Representative Jacky Rosen of Nevada has her eyes on the prize that her party, the Democrats, can wrestle control of the Senate out of the hands of Republicans this coming November. There are not many places around the country where a change in party is even possible during the coming mid-term elections, so a lot of pressure rests on the shoulders of this 60-year-old former synagogue president from Henderson, Nevada.
The odds are solidly in favor of Republicans hanging on to their control, but in the case of Nevada, there is hope that Rosen can un-seat Senator Dean Heller, the incumbent.
Heller is a veteran politician who is a survivor. He was the only battleground-state Republican in 2012 who got through successfully a strong Democratic winning year fueled by the success of President Obama’s re-election.
So how did Rosen end up in a battle for control of the Senate seat in Nevada? Back in 2013 she was elected president of her synagogue, the largest in Nevada. Her election came to the notice of Democrats, and only three years later she won a congressional seat in a district where President Donald Trump triumphed by one percentage point. Now, just two years later, Rosen is ready to challenge Senator Heller.
“I’m going to try to give people someone to vote for instead of something to vote against,” Rosen said in an interview in Washington. “I believe I’m going to win this race.”
The Trump administration is doing away with the key position of cyber security coordinator which was instituted by the Obama government. Obama saw a need to bring together in one chief who could unify the government’s approach to cybersecurity and computer warfare.
John Bolton, Trump’s new advisor on national security, is in favor of cutting the post against the advice of many experts and former government officials. The experts say that the elimination of cybersecurity coordinator is a major step in the wrong direction for federal cybersecurity policy.
The National Security Council justifies the move as part of the government’s efforts to “streamline authority” for the head directors who are in charge of most of the NSC teams.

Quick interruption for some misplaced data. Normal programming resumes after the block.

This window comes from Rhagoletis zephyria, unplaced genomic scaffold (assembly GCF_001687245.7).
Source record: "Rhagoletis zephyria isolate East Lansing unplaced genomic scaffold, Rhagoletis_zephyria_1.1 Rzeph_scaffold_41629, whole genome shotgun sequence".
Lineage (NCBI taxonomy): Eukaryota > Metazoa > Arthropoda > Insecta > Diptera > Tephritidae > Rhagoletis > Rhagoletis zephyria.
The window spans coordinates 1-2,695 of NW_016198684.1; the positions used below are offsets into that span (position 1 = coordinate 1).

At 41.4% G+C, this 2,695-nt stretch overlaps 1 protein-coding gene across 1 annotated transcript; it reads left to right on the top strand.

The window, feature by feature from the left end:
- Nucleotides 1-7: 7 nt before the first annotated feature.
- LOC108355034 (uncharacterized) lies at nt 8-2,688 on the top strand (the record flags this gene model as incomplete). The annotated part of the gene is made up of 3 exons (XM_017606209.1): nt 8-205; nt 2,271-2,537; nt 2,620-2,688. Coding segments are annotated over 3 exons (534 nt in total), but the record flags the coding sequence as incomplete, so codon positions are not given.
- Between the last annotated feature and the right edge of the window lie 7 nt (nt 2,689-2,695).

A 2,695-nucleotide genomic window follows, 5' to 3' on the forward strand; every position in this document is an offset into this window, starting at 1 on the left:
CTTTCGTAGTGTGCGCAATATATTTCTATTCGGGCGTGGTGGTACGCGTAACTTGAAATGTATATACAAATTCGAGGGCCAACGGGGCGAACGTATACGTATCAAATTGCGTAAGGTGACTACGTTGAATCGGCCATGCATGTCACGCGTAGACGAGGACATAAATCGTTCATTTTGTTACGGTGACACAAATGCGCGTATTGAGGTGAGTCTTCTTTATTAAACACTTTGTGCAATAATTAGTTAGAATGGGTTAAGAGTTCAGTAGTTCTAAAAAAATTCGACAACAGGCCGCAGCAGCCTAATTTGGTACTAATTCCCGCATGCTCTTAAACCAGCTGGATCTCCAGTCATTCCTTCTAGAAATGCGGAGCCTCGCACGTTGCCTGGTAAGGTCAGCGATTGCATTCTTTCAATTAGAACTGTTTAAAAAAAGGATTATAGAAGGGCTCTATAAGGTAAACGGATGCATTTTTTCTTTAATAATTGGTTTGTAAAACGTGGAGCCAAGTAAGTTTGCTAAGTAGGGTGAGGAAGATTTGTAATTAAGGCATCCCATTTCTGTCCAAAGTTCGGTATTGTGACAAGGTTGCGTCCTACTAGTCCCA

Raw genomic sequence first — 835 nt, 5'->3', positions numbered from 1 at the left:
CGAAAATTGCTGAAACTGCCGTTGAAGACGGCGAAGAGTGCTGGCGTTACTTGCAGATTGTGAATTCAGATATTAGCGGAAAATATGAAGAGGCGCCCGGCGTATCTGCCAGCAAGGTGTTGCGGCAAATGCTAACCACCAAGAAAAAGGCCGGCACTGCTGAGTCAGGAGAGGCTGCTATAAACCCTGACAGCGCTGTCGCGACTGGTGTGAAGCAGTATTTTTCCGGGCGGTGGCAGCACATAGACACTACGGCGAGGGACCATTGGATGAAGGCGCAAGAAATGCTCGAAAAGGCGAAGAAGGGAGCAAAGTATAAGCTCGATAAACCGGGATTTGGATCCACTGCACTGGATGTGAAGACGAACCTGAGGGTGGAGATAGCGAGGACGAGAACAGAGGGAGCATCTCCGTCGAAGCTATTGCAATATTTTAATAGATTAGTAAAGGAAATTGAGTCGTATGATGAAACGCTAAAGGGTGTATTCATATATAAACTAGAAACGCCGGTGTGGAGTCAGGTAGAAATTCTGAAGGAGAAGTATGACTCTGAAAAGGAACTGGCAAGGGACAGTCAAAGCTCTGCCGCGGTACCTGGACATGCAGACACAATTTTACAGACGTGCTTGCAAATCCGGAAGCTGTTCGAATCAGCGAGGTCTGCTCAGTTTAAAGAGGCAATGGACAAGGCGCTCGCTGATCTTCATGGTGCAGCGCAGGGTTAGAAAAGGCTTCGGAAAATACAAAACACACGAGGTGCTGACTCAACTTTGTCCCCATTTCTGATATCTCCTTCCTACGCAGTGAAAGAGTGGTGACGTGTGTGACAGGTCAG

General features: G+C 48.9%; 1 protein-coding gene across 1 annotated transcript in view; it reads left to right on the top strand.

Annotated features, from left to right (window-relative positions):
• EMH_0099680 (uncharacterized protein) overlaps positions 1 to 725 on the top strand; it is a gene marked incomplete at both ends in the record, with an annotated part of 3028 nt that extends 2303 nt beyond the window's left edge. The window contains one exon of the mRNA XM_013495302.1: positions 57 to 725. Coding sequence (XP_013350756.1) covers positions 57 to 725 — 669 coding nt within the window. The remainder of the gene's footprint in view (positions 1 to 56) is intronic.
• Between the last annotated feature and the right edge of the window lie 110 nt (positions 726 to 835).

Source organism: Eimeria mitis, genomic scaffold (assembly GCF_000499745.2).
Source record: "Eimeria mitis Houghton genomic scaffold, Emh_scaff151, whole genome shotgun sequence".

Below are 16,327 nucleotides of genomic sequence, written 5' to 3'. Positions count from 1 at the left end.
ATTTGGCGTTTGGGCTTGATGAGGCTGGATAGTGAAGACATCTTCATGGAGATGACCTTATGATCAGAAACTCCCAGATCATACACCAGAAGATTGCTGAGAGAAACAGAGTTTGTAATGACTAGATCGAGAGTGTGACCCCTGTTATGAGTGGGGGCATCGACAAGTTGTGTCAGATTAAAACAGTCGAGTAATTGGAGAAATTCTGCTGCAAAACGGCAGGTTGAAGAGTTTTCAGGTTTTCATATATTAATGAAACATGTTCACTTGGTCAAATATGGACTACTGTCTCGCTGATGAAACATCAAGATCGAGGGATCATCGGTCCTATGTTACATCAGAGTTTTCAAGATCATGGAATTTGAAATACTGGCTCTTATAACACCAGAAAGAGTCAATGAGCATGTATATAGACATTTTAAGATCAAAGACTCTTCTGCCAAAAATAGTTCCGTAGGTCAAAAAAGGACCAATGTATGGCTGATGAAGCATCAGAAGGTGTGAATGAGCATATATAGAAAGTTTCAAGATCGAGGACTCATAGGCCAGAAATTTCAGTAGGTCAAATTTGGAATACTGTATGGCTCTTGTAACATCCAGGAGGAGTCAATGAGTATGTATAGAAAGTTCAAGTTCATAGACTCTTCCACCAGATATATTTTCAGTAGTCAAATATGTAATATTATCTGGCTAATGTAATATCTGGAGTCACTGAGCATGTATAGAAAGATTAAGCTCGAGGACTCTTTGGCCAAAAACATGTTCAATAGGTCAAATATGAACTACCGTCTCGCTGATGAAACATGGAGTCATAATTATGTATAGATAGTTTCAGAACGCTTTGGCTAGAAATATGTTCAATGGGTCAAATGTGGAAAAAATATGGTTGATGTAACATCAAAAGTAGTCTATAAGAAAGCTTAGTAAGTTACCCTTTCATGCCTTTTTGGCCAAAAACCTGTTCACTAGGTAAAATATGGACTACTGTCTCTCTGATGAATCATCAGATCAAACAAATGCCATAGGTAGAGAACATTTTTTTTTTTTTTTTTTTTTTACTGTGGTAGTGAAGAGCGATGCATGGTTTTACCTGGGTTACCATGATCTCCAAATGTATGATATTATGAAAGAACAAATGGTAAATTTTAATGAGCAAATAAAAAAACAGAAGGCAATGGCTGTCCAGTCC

“The role of cyber coordinator will end,” said a Bolton aide Christine Samuelian. Since the cyber team of the NSC already has two senior directors, “cyber coordination is already a core capability.”
The move to eliminate the job was prompted by the departure of Rob Joyce, Trump’s first coordinator. He came from the NSA and will be returning to Fort Meade. Policy experts, lawmakers and former officials connected to cybersecurity warned Trump not to eliminate the position, but to hire someone to replace Joyce.
“I don’t see how getting rid of the top cyber official in the White House does anything to make our country safer from cyber threats,” tweeted Mark Warner (D-Va.), Senate Intelligence ranking member.
Dr. Jennifer Peña, Vice President Mike Pence’s physician, resigned in wake of the failed nomination of Ronny Jackson to be the secretary of Veteran’s Affairs. Dr. Jackson was nominated by the president to take over the position after VA Secretary David Shulkin left the job but withdrew his candidacy after claims of professional misconduct were made against him.
Dr. Peña, who is a military physician like Jackson, was among the many people who accused Jackson of unprofessional conduct including overprescribing medication, drinking while on duty, and creating a hostile work environment.
In addition, Dr. Peña stated in memos that Jackson could have violated Karen Pence’s patient privacy rights when he shared details of a certain medical event which involved Mrs. Pence with chief of staff John Kelly. CNN first reported on the memos.
Staffers in Vice President Pence’s office as well as the White House were concerned about the accusations. They felt that Peña exaggerated the seriousness of the incident to harm Jackson and his chances to become VA chief.
Jackson stepped down from consideration for the position on April 26 when Montana Senator Jon Tester, the ranking Democrat on the Veterans’ Affairs Committee, published document of allegations made by 23 current and former colleagues of Jackson of misconduct.
Jackson no longer works as President Trump’s physician but has returned to work in the White House. The new presidential physician is Dr. Sean Conley, also a Navy officer.